Art trail through Fortitude Valley and New Farm

Art can feel pretty inaccessible at the best of times but, just between us, good art is only as good as the people seeing it – and we think you’re pretty sweet. Below is a guide to the galleries of Fortitude Valley and New Farm so you can spend a day getting your culture on. Just be sure to plan ahead – most of these galleries are closed Sundays and Mondays.  

Getting there

If you’re driving in, park around the Brunswick end of Wickham St and if you’re catching the train in, exit onto Brunswick St. There are a few buses that’ll get you into the Valley. Check out TransLink for public transport help.

Explore the gallery trail

Once you’re in the Valley, orient yourself at the top of the Brunswick Street Mall then wander up for about 10 minutes to Jugglers Art Space. Jugglers is a government-funded art space dedicated to supporting new local artists. It’s not as polished as some of the commercial galleries further up towards New Farm but perhaps that makes it more exciting. Besides, the best place to start an art tour is with the up-and-comers. Jugglers is closed on weekends.

From Jugglers, double back down Brunswick St to pass by the Analogue Gallery Brisbane. Analogue is only open during pop-up exhibitions on the first Thursday of every month, so plan ahead. Entry is via Greaser Bar and this downstairs gallery embraces the underground vibe.

Next, just past Laruche on Ann St you’ll find This Must Be The Place and, for the sake of this list, it is just the place. Like Jugglers and Analogue, This Must Be The Place runs rotating exhibitions but also hosts independent events. Not open Sundays and Mondays.

Across the intersection, the Institute of Modern Art (below and inside the Judith Wright Centre of Contemporary Arts) presents an ambitious program of free exhibitions and events by Australian and international artists while “The Judy” houses a fascinating blend of cabaret, circus, dance, music and contemporary performance in its theatre and event spaces.

Lunch in the Valley

If you’re feeling peckish, grab some lunch around here. The Flying Cock is just 100m towards the Mall while Tuckeria, Jatt Flava, Yard Bird, Pig ‘n’ Whistle, and Bloodhound are all across or up the road. 

Into New Farm

Feet to the pavement towards the river again will guide you first to the esteemed Jan Murphy Gallery. Right around the corner on Arthur St is the Philip Bacon Gallery, Brisbane’s leading commercial gallery. If you’re looking for an art experience like you’ve seen in European cinema, this is where you’ll get it. Our last stop on Brunswick St, Edwina Corlette Gallery, is a sparse, straightforward gallery that really focuses on what’s displayed on its wall. All three are shut Sundays and Mondays. Days of rest, we get it.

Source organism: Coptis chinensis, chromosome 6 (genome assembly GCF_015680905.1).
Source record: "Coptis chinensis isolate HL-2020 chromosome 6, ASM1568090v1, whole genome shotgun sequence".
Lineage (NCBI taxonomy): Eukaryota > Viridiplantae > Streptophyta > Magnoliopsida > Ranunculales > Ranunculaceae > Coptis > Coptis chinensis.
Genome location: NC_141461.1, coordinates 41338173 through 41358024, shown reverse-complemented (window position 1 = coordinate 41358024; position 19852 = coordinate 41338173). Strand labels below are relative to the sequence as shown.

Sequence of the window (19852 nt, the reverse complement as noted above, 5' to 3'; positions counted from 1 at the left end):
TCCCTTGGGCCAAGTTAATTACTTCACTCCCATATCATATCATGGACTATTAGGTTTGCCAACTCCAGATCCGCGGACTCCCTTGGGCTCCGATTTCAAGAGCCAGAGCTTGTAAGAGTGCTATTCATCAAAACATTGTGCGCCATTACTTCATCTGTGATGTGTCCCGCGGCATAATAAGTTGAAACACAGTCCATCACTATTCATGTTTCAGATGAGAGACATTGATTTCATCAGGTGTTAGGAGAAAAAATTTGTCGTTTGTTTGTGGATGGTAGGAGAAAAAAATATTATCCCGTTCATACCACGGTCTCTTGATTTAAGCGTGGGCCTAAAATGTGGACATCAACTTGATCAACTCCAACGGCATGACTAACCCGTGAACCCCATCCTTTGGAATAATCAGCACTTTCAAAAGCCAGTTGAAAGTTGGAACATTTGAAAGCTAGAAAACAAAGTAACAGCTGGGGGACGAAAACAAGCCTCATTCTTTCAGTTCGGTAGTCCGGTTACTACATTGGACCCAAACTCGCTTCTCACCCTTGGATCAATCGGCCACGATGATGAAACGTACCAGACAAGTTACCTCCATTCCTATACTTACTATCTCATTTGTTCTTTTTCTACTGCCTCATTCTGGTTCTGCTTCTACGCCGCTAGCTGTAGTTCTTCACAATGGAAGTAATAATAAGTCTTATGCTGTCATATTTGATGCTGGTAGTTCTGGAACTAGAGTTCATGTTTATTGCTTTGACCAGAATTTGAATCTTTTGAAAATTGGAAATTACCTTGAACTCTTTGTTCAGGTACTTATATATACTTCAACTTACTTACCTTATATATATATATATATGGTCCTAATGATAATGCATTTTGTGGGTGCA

From here, meander down leafy Kent St for a while before you hit James St. Chat art and hold hands (if it’s a date) as you make your way down this quaint street. Keep an eye out for some truly eccentric houses – you can’t miss the Angels place. Welcome to New Farm.

The turn

At the roundabout on James, head left to hit Suzanne O’Connell Gallery about 100m up. Suzanne specialises in Aboriginal Australian art so there’s no better place to create a connection to ancient cultures. Gallery open 11am to 4pm, Wednesday through Saturday.

Keep walking towards the Valley, turn left up Arthur St and almost exactly halfway up find Mitchell Fine Art. The gallery is a converted industrial space showcasing a selection of Aboriginal and contemporary artworks. Mitchell is closed Sundays.

Double back to James St and detour down Doggett St for Bosz Gallery. These familiar, downlit white walls showcase a new wave of contemporary Australian art in the middle of Brisbane’s thriving creative district. Keep an eye open – you might find a breakout artist tucked away. Doors shuttered Sundays and Mondays.

Spin back round down James and duck into Robertson St where you’ll find TWFINEART. This gallery and exhibition space features the only online exhibition of its kind. Match your style to its portfolio without breaking the bank. Pieces you order are even couriered to you. Closed Mondays.

James St

The James St shopping precinct has a few gems. REDSEA Gallery is tucked in a car park. The gallery first opened in Singapore before expanding to Brisbane, and it shows. This one’s really at the higher end of the budget (really) but, if you have fine taste, it’s well worth the trip and the price tag. Open seven days, 9.30 to 5. Closes at 4 on Sundays.

While you’re there, James St is also home to a first-class selection of local designer boutique stores selling all the fashion and accessories you can imagine – art you can wear, really.

Phew. If you haven’t eaten yet, now’s also a great time. Tinderbox Kitchen, Ribs & Burgers, Harveys, Jocelyn’s Provisions, Gerard’s Bistro, and Bucci Restaurant & Bar are all so close to REDSEA your hungry tummy will probably be able to sniff them out for you.

Home stretch

Turn down Ann St towards the city centre. Take your second right down Constance St and cross over Wickham before you arrive at MAAP Space. The Media Art Asia Pacific Space basically hosts what it says on the tin – multimedia artwork from the Oceanic and Asian regions. Open Tuesday to Friday, 10am to 5pm or by appointment. And with that, you've made it!

The Mill on Constance

So you’ve seen more art than you could possibly poke a stick at and walked 1000 miles (or close to it) – you’ll want a drink. Luckily you’re right near The Mill for craft beer. Otherwise, circle back to James St to hit Gerard’s Bar for a great cocktail and charcuterie pairing, or while away the afternoon at Cru Bar with wine. Even if you didn’t score a painting, now you have a collection of conversation pieces for drinks tonight - or any other night, really.

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